While the European General Data Protection Regulation (GDPR) took most of the headlines in 2018, a lesser-known piece of European legislation known as PSD2 (the Second Payment Services Directive) also came into force last year.
Here, we will take a look at what PSD2 is, what it means for SMEs and how you could benefit from it.
What is PSD2?
PSD2 came into force in January 2016. However, members in the European Economic Area (EEA) states were only required to implement it into law in January 2018.
PSD2 is intended to:
- Increase competition in the financial services sector.
- Protect consumers and businesses.
- Increase the range and quality of services that financial services companies can offer with the goal of helping consumers and businesses make better financial choices.
Unlike GDPR, PSD2 does not directly affect most businesses. It mainly refers to financial institutions like banks and building societies, as well as payment service providers (PSPs) – companies that enable merchants to take payments via credit or debit cards and have that money transferred to their bank. If you’ve ever bought or sold something online, you’ll be familiar with PSPs like PayPal, Worldpay, Sage Pay, or Apple Pay.
Importantly, PSD2 lets bank account holders choose whether and how their banks share information with trusted third parties. Expect to see new companies offering services that help you analyse and manage your finances. This also means that merchants (online stores, for example) could take payments directly from your bank account rather than going through an intermediary PSP or card provider (like Visa or Mastercard).
Under PSD2, PSPs are required to implement stricter checks (known as strong customer authentication (SCA)) to certain transactions to reduce fraud. You may have seen these introduced by your card providers or banks in the past year when you shop online or use mobile banking. Although the deadline for SCA was set at 14 September 2019, an announcement from the European Banking Authority has given member states the freedom to extend their implementation periods in light of the technical complexities of implementing such checks.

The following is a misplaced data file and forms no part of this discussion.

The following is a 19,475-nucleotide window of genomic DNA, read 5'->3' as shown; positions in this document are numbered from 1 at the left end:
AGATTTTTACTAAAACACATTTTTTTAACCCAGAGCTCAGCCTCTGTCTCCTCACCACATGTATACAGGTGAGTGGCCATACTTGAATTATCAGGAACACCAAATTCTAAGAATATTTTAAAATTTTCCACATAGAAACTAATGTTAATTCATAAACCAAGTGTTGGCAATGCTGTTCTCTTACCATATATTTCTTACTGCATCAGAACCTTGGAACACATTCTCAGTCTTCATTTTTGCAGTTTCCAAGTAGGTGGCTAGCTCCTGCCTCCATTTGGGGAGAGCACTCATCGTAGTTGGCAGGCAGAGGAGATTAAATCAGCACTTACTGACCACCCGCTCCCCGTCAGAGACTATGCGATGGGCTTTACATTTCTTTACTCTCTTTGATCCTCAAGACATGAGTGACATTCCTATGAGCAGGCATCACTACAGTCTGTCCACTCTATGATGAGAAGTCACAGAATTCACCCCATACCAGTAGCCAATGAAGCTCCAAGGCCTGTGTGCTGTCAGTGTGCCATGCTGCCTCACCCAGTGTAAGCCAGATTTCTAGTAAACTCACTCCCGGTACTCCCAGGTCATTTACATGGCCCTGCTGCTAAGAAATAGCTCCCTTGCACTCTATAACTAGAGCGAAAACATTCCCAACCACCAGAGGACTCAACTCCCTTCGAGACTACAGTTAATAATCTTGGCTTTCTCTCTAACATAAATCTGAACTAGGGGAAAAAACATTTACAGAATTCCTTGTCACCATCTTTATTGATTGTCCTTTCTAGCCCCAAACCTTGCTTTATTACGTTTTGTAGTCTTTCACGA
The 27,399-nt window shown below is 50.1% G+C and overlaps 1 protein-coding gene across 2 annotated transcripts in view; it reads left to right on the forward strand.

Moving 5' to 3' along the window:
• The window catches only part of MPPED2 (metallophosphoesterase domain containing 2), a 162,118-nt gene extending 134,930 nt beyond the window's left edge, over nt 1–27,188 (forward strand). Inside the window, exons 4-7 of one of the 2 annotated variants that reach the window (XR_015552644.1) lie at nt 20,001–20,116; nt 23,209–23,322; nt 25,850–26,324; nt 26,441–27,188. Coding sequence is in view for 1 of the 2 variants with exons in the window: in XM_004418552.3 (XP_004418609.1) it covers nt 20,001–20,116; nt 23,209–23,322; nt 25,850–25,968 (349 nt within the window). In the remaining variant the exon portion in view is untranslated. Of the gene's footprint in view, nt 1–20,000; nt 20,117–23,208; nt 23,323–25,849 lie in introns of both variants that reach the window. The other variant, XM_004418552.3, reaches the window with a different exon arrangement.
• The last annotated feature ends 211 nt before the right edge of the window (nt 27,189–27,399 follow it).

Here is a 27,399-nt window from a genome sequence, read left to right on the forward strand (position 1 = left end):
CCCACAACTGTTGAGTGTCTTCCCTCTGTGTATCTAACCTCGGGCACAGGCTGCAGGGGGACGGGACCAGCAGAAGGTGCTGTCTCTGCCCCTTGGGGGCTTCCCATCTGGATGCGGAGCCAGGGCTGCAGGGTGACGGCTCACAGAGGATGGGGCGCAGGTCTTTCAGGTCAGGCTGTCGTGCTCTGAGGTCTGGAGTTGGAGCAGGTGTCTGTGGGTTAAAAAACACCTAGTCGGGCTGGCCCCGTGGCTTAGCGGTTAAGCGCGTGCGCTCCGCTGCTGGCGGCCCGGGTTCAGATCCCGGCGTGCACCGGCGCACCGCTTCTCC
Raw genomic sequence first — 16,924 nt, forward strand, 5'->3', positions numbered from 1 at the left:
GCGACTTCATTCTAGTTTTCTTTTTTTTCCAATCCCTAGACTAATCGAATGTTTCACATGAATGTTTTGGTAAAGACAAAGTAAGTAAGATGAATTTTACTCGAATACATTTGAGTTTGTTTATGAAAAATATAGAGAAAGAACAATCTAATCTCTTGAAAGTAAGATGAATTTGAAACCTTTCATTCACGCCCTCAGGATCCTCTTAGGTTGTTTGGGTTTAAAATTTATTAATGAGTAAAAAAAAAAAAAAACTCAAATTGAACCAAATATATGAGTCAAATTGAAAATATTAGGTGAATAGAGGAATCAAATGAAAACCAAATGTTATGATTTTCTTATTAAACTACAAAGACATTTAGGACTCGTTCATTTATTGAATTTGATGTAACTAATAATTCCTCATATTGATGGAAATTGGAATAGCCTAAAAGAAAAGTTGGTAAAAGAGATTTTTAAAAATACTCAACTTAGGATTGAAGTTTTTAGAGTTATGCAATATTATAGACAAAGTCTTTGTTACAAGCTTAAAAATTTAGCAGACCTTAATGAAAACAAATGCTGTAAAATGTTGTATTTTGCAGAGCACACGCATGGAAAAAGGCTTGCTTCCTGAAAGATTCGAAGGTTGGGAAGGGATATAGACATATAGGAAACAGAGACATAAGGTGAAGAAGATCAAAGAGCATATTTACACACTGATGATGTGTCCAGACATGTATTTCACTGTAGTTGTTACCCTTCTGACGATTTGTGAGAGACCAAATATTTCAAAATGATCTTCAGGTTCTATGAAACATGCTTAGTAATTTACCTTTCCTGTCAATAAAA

How can PSD2 benefit my small business?
PSD2 enables payment service providers to develop new services to help consumers and small businesses. While these services are not specified in PSD2, the improved ability to exchange information makes several scenarios possible.
Better financial insight
Businesses that hold accounts with more than one financial institution could allow trusted third parties to access all their account data and present it on one screen with detailed insights into financial performance.
The natural progression to this is integration of your business bank account data with other administrative systems. This could be your own accounting software, your e-commerce platform, your enterprise resource planning (ERP) system, or your customer relationship management (CRM) system.
Safer, simpler payments
PSD2 could be good news for small businesses that take payments from consumers online. Stronger authentication is set to lower the number of fraudulent transactions. According to UK Finance’s Fraud the Facts 2019 report, fraud losses on UK-issued cards reached £671.4 million in 2018. That’s 19% higher than the £565.4 million losses recorded in 2017.
Merchants could also reduce the cost of payments by routing them directly between a customer’s bank and their own. This would bypass traditional card and payment providers, who currently take a small percentage of a sale.
Do I need to do anything to comply with PSD2?
For most small businesses outside of the financial services industry, the answer is no. But you should be aware of SCA changes.
If you take online payments, you will need to ensure you have the appropriate controls in place to accept payments where the payer uses strong customer authentication (SCA). As mentioned above, the new deadline for SCA controls is still in the air. It’s a complex field, with governing authorities, media, PSPs and banks all offer advice. Barclaycard and Visa have both produced useful preparation guides. Merchants should investigate 3-D Secure 2.0 – a protocol that complies with SCA and one that many PSPs are already adopting.
What are the risks?
While there are many benefits to PSD2 for SMEs, the main risk lies in the expansion in the pool of entities that could access to your company’s financial data. Third parties must be approved to operate in this area, and you must always give explicit and detailed consent about the data you’re willing to share, but PSD2 represents a fundamental shift in how we share financial information. Protecting your sensitive information is vital.
UK finance has produced an FAQ guide covering PSD2 and its implications for data protection.